Common Name: Japanese barberry
Type: Deciduous shrub
Zone: 4 to 8
Height: 1.00 to 1.50 feet
Spread: 1.00 to 1.50 feet
Bloom Time: April
Bloom Description: Yellow
Sun: Full sun
Water: Dry to medium
Leaf: Colorful, Good Fall
Other: Winter Interest, Thorns
Tolerate: Deer, Drought, Erosion, Clay Soil, Dry Soil
Easily grown in average, dry to medium, well-drained soil in full sun. Tolerates part shade, but performs best with full sun. This is a very adaptable shrub that is tolerant of urban conditions. Plants also tolerates heat and drought, but are generally intolerant of poorly-drained, wet soils. Plants spread slowly by creeping roots. Plants can also spread by self-seeding (birds will eat the fruits and distribute the seed). Plant branches may root where they touch the ground. This species is considered to be somewhat invasive in some areas (particularly in eastern North America).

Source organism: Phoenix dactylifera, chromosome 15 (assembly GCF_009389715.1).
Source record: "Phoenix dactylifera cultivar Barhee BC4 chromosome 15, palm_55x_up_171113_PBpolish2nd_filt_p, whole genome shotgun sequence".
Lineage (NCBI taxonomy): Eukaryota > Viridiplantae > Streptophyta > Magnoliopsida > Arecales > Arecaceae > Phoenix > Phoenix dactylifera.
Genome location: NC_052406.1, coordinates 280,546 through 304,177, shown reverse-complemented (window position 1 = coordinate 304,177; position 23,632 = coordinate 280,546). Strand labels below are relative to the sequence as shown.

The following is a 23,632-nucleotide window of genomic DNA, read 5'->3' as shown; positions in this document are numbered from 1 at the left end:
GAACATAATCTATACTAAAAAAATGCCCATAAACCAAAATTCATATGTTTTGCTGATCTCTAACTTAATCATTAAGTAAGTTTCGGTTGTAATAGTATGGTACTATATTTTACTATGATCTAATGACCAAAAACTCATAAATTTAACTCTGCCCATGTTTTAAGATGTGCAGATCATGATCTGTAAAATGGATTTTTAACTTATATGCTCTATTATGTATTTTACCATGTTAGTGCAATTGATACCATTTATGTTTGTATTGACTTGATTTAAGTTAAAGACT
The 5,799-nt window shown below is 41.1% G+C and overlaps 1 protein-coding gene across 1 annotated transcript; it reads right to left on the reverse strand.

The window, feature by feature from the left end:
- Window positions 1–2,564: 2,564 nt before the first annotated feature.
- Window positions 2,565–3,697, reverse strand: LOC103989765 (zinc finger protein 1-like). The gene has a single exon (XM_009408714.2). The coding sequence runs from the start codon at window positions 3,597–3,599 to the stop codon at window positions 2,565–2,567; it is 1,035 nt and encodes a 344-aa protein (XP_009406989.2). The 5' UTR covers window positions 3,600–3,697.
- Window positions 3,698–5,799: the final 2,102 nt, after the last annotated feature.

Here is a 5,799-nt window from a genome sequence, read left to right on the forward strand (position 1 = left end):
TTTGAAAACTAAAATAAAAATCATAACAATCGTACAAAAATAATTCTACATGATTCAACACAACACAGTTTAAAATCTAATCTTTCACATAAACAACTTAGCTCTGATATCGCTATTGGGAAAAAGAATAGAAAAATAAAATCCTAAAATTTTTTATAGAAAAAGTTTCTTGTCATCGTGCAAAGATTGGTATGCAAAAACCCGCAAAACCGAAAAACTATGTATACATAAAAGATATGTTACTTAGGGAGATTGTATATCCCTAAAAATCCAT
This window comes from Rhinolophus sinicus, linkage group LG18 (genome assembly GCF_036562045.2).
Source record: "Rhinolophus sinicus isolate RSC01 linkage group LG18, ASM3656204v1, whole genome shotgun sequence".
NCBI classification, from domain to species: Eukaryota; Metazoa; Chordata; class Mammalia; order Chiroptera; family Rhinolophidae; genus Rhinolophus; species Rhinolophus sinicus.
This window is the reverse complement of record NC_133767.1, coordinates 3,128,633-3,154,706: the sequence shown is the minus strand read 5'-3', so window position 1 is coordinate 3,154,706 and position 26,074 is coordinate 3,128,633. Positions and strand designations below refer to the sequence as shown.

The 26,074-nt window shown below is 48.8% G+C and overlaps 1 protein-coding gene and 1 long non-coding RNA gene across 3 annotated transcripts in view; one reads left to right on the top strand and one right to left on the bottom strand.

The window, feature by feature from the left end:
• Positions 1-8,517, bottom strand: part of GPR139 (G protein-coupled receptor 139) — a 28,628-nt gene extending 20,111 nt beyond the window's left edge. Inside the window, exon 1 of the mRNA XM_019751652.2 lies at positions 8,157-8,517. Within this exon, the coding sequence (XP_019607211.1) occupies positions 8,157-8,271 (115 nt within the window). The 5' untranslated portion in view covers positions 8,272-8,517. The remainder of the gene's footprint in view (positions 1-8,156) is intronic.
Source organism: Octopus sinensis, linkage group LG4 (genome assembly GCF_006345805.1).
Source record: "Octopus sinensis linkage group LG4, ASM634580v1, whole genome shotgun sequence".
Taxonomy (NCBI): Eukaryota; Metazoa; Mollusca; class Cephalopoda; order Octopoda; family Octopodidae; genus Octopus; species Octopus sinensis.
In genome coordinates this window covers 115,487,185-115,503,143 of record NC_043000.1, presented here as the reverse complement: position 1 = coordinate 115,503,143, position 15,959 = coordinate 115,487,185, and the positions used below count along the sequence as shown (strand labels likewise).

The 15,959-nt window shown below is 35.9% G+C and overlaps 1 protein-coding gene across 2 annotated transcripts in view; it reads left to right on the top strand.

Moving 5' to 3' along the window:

Genus name comes from the Latinized form of the Arabian name for the fruit.
Specific epithet honors Swedish botanist Carl Peter Thunberg (1743-1828) who reportedly identified this species in Japan in 1784.
'Bagatelle' is a compact, deciduous selection which forms a 1.5 foot mound of variable-sized, coppery-red leaves. Many branched stems have sharp thorns. Somewhat slow growing. Tiny, yellowish flowers appear in late April to early May, but are often hidden by the foliage and are not considered showy. Bright red berries form in fall and often last through the winter. The berries are attractive to birds.
No serious problems. Some susceptibility to bacterial leaf spot, anthracnose, root rots, wilt, aphids, barberry webworm and scale. Spiny stems often trap unsightly wind-blown trash.
Japanese barberry forms an excellent barrier or hedge. It is also effective when planted in groups or as a specimen.
An excellent specimen shrub for a small space. Also effective in the rock garden or as an edging where the thorns will help create a low barrier.